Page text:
Newspaper article The Evening Standard (London, England)

Banker's Wife to Singer: The New Midlife Switch; Miel De Botton, Sister of Philosopher Alain, Is Looking for Love and Launching a Music Career. Shetells Susannah Butter about a Life of Privilege and Pop

Newspaper article The Evening Standard (London, England)

Banker's Wife to Singer: The New Midlife Switch; Miel De Botton, Sister of Philosopher Alain, Is Looking for Love and Launching a Music Career. Shetells Susannah Butter about a Life of Privilege and Pop

Article excerpt

Byline: Susannah Butter

MIEL de Botton is talking about dating. "I look for creative types and they are often confused as to what they want in their lives. It is difficult to meet people I can connect with, or they are seemingly interested but don't call back. I was ready for speed dating and internet dating, thinking they would be fun, but I found it hard." She breaks off to send her mother a picture of herself in the photoshoot dress and make-up because it is all so exciting.

Both dressing up for pictures and the agony of meeting a partner are unfamiliar to de Botton, who divorced Angus Aynsley, a banker turned film producer, four years ago and has since started anew as a musician. Until recently, she left the limelight to her younger brother, philosopher Alain. She studied law at Oxford, worked as a clinical psychologist and focused on bringing up her two children. But last year, at the age of 44, she began to make an album. Magnetic is a collection of reinterpreted French songs from the 1930s-50s and de Botton's own, powerful material. It will be released early next year with an event at the Purcell Room.

She twinkles when talking about her new musical career. "I had this dream since I was a little girl. You don't necessarily think it is going to happen and I went down the academic route, but then it was incredibly organic."

It started with her Pilates teacher, Sheila, who is in a disco band. "I was talking about music and she invited me to perform at an electrician's ball in Kent. It was amazing." Then she met producer Andy Wright, whose previous work includes hits for Simply Red and Eurythmics, through her yoga instructor (she does that as well as Pilates). "He asked if I was very ambitious. I said yes and that's how it started. The kids were more grown up -- Zachary is 15 and Talia is 11 -- so I could try to pursue my dreams as well." Her children have been hugely supportive, and de Botton watches The X Factor with Talia - "though I wouldn't go on it, it is too scary".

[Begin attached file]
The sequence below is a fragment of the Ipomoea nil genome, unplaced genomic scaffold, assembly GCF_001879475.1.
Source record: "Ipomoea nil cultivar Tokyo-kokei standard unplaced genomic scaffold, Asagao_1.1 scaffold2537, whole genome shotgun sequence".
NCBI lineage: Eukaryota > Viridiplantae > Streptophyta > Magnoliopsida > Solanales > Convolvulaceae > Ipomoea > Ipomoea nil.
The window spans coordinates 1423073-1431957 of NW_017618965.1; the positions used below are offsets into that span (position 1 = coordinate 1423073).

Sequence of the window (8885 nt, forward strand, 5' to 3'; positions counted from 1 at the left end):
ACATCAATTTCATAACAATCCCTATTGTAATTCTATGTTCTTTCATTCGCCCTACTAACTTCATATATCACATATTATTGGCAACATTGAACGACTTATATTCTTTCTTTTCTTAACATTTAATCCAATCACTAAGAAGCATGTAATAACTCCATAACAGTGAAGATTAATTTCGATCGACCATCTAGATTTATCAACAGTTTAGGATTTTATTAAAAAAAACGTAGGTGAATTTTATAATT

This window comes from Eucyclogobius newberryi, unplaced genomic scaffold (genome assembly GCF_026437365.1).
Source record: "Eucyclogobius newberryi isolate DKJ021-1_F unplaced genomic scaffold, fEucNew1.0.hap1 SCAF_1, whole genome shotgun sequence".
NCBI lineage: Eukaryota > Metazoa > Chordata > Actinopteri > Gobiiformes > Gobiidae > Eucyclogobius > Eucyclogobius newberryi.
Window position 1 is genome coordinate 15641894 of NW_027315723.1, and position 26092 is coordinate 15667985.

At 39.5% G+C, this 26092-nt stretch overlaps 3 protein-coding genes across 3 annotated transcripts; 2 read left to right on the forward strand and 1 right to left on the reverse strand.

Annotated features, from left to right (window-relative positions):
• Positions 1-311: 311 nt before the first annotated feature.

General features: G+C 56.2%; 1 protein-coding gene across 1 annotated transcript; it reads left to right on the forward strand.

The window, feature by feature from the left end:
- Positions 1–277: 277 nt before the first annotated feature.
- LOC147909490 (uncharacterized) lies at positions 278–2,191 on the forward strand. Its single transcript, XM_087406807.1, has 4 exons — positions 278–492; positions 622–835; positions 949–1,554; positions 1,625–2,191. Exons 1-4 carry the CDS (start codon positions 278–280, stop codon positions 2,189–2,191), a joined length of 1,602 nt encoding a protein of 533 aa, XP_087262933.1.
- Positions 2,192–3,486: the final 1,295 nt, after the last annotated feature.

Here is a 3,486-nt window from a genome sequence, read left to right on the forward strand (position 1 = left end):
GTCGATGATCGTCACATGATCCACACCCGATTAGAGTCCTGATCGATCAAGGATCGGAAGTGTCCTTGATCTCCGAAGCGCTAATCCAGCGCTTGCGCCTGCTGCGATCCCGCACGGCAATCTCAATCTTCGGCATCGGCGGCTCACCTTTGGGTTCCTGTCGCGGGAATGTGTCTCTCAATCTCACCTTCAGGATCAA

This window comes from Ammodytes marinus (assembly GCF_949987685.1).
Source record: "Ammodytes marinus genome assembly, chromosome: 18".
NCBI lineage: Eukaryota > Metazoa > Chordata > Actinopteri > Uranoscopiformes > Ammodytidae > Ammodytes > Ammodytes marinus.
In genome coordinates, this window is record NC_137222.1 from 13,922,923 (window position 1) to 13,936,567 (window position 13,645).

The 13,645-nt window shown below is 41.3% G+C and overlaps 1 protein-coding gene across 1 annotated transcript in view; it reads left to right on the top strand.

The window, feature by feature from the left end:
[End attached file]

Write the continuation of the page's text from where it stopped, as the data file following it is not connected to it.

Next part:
Ageism is not something she has directly encountered, although "people have said 'you are too old to be on Radio 1 and Capital'. Robbie Williams is not allowed either, so at least it is across the board. It does seem unfair because if I suddenly wanted to create a Radio 1-type song, why should it matter? That was disappointing."

Alain is her biggest fan. The prolific philosopher is known for capturing the public's attention with books such as The Architecture of Happiness. "I send him and my mother songs first," says de Botton. "He replies with emails that are so beautiful I print them out and put them in my special box." She is not aware, however, of his Twitter relationship with One D's Harry Styles.

The siblings had an idyllic childhood, growing up by a lake in Zurich -- "a tranquil place". "I was a bossy older sister. Alain was very shy, which is hard to believe. He was lovely and cute. We playfought and got on for hours -- our nanny never had to intervene -- and put on plays for our parents."

Her father's job, as founder of Global Asset Management, put them "among the wealthier of the Zurich set but I wouldn't say we were extraordinarily wealthy". Gilbert de Botton was an Egyptian Jew who worked his way up. Her mother, Jacqueline, "was always busy running around helping him". They divorced after Miel had graduated, and when he died in 2000 he left a family trust fund of more than PS200million.

She thinks it is "a little unfair" when people criticise her family for their wealth. "But on the other hand I can't deny that the money has opened up possibilities for us that we wouldn't have had. Publishing books costs money, making an album costs money, and you don't get that money back. We have this help, which is incredible and I am very grateful for it." She does worry about her brother: "He shows me some of the horrible comments he gets. I know how sensitive he is and he does get hurt by it. …

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